Overseas Civilian Contractors

News and issues relating to Civilian Contractors working Overseas

French Journalist Missing in Columbian Rebel Attack

BOGOTA—An attack by Colombia’s largest rebel group, known as FARC, killed four members of the armed forces, Colombia’s Defense Ministry said. Five other soldiers and a French journalist are missing after the attack, in the southern state of Caqueta, officials said.

French journalist Romeo Langlois in June. Paris-based news outlet France24 identified Mr. Langlois as its employee.

The attack is likely to spoil what had been rising hopes for possible peace talks between the rebels and the government after the guerrillas earlier this month freed 10 military hostages in a “humanitarian gesture.”

In a statement Saturday night, the Defense Ministry identified the missing French journalist as Romeo Langlois. It didn’t indicate which news organization Mr. Langlois worked for, but Paris-based news outlet France24 said on its website that Mr. Langlois is its employee and that he also works for French newspaper Le Figaro.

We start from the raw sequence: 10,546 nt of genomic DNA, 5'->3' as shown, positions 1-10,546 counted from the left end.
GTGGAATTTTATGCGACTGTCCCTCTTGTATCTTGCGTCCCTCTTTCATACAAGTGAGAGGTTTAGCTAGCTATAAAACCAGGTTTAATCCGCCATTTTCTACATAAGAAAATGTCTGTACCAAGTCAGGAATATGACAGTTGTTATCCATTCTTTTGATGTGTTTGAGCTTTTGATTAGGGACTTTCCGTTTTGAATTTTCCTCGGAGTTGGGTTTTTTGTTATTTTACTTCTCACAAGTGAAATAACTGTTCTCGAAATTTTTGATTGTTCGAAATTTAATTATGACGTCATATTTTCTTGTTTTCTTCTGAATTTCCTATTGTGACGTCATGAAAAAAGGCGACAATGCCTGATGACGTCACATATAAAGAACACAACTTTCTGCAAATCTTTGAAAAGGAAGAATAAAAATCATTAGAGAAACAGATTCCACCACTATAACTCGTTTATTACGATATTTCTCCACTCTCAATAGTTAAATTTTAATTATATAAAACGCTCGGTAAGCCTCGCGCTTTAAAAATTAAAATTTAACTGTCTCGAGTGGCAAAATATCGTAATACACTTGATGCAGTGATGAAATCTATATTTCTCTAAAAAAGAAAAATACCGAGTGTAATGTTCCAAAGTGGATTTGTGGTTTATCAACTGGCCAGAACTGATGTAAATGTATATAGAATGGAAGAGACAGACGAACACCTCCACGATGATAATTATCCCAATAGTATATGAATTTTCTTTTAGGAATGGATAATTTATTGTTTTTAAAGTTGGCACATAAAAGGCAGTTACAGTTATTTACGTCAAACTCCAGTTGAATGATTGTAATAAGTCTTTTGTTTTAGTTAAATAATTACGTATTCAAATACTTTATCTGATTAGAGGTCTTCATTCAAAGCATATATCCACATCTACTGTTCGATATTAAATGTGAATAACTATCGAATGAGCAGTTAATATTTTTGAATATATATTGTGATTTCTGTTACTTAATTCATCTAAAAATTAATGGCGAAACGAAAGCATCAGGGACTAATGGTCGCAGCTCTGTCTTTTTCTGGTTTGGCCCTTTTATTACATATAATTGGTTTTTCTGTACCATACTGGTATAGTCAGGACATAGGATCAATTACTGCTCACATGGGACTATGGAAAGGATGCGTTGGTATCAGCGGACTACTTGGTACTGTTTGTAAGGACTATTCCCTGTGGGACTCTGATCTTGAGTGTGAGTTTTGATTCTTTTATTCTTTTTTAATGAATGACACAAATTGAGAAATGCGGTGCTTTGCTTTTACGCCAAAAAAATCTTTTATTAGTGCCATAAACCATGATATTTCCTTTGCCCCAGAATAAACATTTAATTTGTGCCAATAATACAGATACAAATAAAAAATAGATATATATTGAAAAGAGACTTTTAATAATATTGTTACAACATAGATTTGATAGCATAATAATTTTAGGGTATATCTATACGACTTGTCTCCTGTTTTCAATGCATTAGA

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April 29, 2012 Posted by | Columbia, Journalists | , , , , , , | 1 Comment

A Civilian Military Contractor Returns Home

Carolina News on YouTube  April 29, 2012

Wes Bearden has spent the last 18 months working in the Middle East for a Military Defense Contractor. After long hours providing help for American troops, he must make the adjustment to being back home.

 

April 29, 2012 Posted by | Civilian Contractors | , , , | 3 Comments

Pakistan: kidnapped ICRC delegate Khalil Rasjed Dale murdered

Captive British aid worker killed in Pakistan

 

Pakistani security officials stand next to covered body of British Red Cross worker Khalil Rasjed Dale at the site in Quetta, Pakistan on Sunday, April 29, 2012. The body of a British Red Cross worker held captive in Pakistan since January was found in an orchard Sunday, his throat slit and a note attached to his body saying he was killed because no ransom was paid, police said. Photo: Arshad Butt / AP

QUETTA, Pakistan (AP) — The body of a British Red Cross worker held captive in Pakistan since January was found in an orchard Sunday, his throat slit and a note attached to his body saying he was killed because no ransom was paid, police said.